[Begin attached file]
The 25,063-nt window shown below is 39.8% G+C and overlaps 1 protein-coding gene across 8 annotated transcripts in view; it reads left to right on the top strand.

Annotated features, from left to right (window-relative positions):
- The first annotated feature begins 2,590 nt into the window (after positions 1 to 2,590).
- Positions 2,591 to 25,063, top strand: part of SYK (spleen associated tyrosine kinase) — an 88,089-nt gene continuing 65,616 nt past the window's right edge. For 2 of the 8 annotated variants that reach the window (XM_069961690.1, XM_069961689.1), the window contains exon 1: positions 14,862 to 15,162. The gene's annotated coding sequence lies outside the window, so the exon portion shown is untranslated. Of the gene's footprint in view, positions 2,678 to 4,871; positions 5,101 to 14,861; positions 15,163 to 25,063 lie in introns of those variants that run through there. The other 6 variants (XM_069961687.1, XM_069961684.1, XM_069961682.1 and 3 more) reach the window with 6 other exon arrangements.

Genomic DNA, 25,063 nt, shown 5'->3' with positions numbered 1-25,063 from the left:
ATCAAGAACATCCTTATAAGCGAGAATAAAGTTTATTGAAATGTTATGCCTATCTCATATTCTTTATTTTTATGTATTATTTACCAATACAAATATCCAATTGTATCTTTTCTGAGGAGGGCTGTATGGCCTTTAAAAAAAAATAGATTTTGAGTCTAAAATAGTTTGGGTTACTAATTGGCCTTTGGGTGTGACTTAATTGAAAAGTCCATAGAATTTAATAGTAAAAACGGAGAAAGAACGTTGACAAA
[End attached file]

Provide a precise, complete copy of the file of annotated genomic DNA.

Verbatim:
The 25,063-nt window shown below is 39.8% G+C and overlaps 1 protein-coding gene across 8 annotated transcripts in view; it reads left to right on the top strand.

Annotated features, from left to right (window-relative positions):
- The first annotated feature begins 2,590 nt into the window (after positions 1 to 2,590).
- Positions 2,591 to 25,063, top strand: part of SYK (spleen associated tyrosine kinase) — an 88,089-nt gene continuing 65,616 nt past the window's right edge. For 2 of the 8 annotated variants that reach the window (XM_069961690.1, XM_069961689.1), the window contains exon 1: positions 14,862 to 15,162. The gene's annotated coding sequence lies outside the window, so the exon portion shown is untranslated. Of the gene's footprint in view, positions 2,678 to 4,871; positions 5,101 to 14,861; positions 15,163 to 25,063 lie in introns of those variants that run through there. The other 6 variants (XM_069961687.1, XM_069961684.1, XM_069961682.1 and 3 more) reach the window with 6 other exon arrangements.

Genomic DNA, 25,063 nt, shown 5'->3' with positions numbered 1-25,063 from the left:
ATCAAGAACATCCTTATAAGCGAGAATAAAGTTTATTGAAATGTTATGCCTATCTCATATTCTTTATTTTTATGTATTATTTACCAATACAAATATCCAATTGTATCTTTTCTGAGGAGGGCTGTATGGCCTTTAAAAAAAAATAGATTTTGAGTCTAAAATAGTTTGGGTTACTAATTGGCCTTTGGGTGTGACTTAATTGAAAAGTCCATAGAATTTAATAGTAAAAACGGAGAAAGAACGTTGACAAA